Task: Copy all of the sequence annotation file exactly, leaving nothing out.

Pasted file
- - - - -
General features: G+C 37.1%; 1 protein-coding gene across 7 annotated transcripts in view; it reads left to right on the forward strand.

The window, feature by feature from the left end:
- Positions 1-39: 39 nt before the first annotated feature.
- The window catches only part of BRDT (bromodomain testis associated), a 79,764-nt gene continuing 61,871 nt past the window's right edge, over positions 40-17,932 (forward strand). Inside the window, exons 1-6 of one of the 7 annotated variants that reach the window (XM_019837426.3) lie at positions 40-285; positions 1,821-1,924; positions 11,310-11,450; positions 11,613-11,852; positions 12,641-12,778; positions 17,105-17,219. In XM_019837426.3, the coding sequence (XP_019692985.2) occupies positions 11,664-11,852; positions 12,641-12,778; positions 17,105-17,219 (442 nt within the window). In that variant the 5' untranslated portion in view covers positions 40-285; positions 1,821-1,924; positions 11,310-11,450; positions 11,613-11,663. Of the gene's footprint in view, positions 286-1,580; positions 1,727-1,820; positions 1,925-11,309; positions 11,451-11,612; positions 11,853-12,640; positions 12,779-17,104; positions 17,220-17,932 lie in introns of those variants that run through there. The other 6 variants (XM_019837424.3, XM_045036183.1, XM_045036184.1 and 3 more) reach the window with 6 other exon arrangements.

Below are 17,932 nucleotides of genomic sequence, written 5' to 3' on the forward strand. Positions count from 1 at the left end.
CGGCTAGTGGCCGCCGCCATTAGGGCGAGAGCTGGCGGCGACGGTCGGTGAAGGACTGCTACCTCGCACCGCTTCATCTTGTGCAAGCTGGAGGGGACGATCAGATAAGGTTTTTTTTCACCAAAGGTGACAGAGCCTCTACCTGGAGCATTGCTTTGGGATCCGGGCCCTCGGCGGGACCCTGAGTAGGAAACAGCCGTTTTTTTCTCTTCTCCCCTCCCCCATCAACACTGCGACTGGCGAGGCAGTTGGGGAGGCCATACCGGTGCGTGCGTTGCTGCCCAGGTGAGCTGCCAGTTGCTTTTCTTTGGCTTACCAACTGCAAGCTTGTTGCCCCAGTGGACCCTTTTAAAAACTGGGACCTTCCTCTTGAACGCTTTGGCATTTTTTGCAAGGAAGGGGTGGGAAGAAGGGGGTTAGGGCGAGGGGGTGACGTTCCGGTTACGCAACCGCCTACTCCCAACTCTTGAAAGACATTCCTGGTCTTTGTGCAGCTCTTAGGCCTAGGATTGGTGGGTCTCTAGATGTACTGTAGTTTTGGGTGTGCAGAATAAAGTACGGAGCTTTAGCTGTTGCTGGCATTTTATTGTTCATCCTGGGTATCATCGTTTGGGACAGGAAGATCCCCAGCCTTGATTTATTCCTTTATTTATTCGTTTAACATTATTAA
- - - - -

General features: G+C 37.1%; 1 protein-coding gene across 7 annotated transcripts in view; it reads left to right on the forward strand.

The window, feature by feature from the left end:
- Positions 1-39: 39 nt before the first annotated feature.
- The window catches only part of BRDT (bromodomain testis associated), a 79,764-nt gene continuing 61,871 nt past the window's right edge, over positions 40-17,932 (forward strand). Inside the window, exons 1-6 of one of the 7 annotated variants that reach the window (XM_019837426.3) lie at positions 40-285; positions 1,821-1,924; positions 11,310-11,450; positions 11,613-11,852; positions 12,641-12,778; positions 17,105-17,219. In XM_019837426.3, the coding sequence (XP_019692985.2) occupies positions 11,664-11,852; positions 12,641-12,778; positions 17,105-17,219 (442 nt within the window). In that variant the 5' untranslated portion in view covers positions 40-285; positions 1,821-1,924; positions 11,310-11,450; positions 11,613-11,663. Of the gene's footprint in view, positions 286-1,580; positions 1,727-1,820; positions 1,925-11,309; positions 11,451-11,612; positions 11,853-12,640; positions 12,779-17,104; positions 17,220-17,932 lie in introns of those variants that run through there. The other 6 variants (XM_019837424.3, XM_045036183.1, XM_045036184.1 and 3 more) reach the window with 6 other exon arrangements.

Below are 17,932 nucleotides of genomic sequence, written 5' to 3' on the forward strand. Positions count from 1 at the left end.
CGGCTAGTGGCCGCCGCCATTAGGGCGAGAGCTGGCGGCGACGGTCGGTGAAGGACTGCTACCTCGCACCGCTTCATCTTGTGCAAGCTGGAGGGGACGATCAGATAAGGTTTTTTTTCACCAAAGGTGACAGAGCCTCTACCTGGAGCATTGCTTTGGGATCCGGGCCCTCGGCGGGACCCTGAGTAGGAAACAGCCGTTTTTTTCTCTTCTCCCCTCCCCCATCAACACTGCGACTGGCGAGGCAGTTGGGGAGGCCATACCGGTGCGTGCGTTGCTGCCCAGGTGAGCTGCCAGTTGCTTTTCTTTGGCTTACCAACTGCAAGCTTGTTGCCCCAGTGGACCCTTTTAAAAACTGGGACCTTCCTCTTGAACGCTTTGGCATTTTTTGCAAGGAAGGGGTGGGAAGAAGGGGGTTAGGGCGAGGGGGTGACGTTCCGGTTACGCAACCGCCTACTCCCAACTCTTGAAAGACATTCCTGGTCTTTGTGCAGCTCTTAGGCCTAGGATTGGTGGGTCTCTAGATGTACTGTAGTTTTGGGTGTGCAGAATAAAGTACGGAGCTTTAGCTGTTGCTGGCATTTTATTGTTCATCCTGGGTATCATCGTTTGGGACAGGAAGATCCCCAGCCTTGATTTATTCCTTTATTTATTCGTTTAACATTATTAA